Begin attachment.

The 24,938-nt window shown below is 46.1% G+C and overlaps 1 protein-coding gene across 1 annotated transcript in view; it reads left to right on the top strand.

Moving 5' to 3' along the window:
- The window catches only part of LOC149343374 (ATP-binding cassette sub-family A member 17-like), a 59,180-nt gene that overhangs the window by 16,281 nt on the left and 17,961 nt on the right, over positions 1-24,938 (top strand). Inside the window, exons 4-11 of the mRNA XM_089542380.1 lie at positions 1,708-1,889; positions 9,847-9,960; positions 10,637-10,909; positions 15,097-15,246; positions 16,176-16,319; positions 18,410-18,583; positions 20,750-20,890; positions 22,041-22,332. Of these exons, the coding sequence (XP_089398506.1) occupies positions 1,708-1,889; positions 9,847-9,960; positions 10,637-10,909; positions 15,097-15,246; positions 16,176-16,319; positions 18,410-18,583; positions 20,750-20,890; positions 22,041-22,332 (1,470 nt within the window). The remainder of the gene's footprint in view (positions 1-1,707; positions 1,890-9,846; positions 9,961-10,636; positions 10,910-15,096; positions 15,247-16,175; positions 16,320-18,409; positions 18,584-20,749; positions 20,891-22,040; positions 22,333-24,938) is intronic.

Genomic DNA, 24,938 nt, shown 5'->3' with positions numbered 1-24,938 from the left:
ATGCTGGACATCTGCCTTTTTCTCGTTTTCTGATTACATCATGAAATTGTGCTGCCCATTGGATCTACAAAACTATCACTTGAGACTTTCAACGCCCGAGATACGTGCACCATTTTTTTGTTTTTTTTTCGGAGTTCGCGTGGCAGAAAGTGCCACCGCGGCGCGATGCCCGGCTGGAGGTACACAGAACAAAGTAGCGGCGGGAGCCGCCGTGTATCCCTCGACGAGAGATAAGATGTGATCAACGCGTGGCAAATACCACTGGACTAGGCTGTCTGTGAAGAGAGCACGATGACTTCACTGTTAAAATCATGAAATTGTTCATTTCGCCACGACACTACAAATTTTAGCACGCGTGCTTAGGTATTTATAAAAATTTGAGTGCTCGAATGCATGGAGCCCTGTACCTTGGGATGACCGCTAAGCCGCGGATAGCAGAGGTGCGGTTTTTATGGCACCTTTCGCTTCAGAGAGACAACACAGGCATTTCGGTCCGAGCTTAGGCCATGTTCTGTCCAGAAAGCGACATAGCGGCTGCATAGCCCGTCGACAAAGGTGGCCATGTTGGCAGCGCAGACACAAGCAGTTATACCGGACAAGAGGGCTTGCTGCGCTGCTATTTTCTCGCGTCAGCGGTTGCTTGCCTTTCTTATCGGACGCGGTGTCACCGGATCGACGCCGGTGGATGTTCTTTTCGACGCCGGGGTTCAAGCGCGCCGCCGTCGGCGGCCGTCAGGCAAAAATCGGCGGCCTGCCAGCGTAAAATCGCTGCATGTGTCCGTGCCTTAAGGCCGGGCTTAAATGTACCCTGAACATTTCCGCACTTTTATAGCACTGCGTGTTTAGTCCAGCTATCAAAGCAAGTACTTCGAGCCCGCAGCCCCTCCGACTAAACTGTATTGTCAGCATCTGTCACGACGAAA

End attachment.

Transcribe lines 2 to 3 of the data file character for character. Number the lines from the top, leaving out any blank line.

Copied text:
Moving 5' to 3' along the window:
- The window catches only part of LOC149343374 (ATP-binding cassette sub-family A member 17-like), a 59,180-nt gene that overhangs the window by 16,281 nt on the left and 17,961 nt on the right, over positions 1-24,938 (top strand). Inside the window, exons 4-11 of the mRNA XM_089542380.1 lie at positions 1,708-1,889; positions 9,847-9,960; positions 10,637-10,909; positions 15,097-15,246; positions 16,176-16,319; positions 18,410-18,583; positions 20,750-20,890; positions 22,041-22,332. Of these exons, the coding sequence (XP_089398506.1) occupies positions 1,708-1,889; positions 9,847-9,960; positions 10,637-10,909; positions 15,097-15,246; positions 16,176-16,319; positions 18,410-18,583; positions 20,750-20,890; positions 22,041-22,332 (1,470 nt within the window). The remainder of the gene's footprint in view (positions 1-1,707; positions 1,890-9,846; positions 9,961-10,636; positions 10,910-15,096; positions 15,247-16,175; positions 16,320-18,409; positions 18,584-20,749; positions 20,891-22,040; positions 22,333-24,938) is intronic.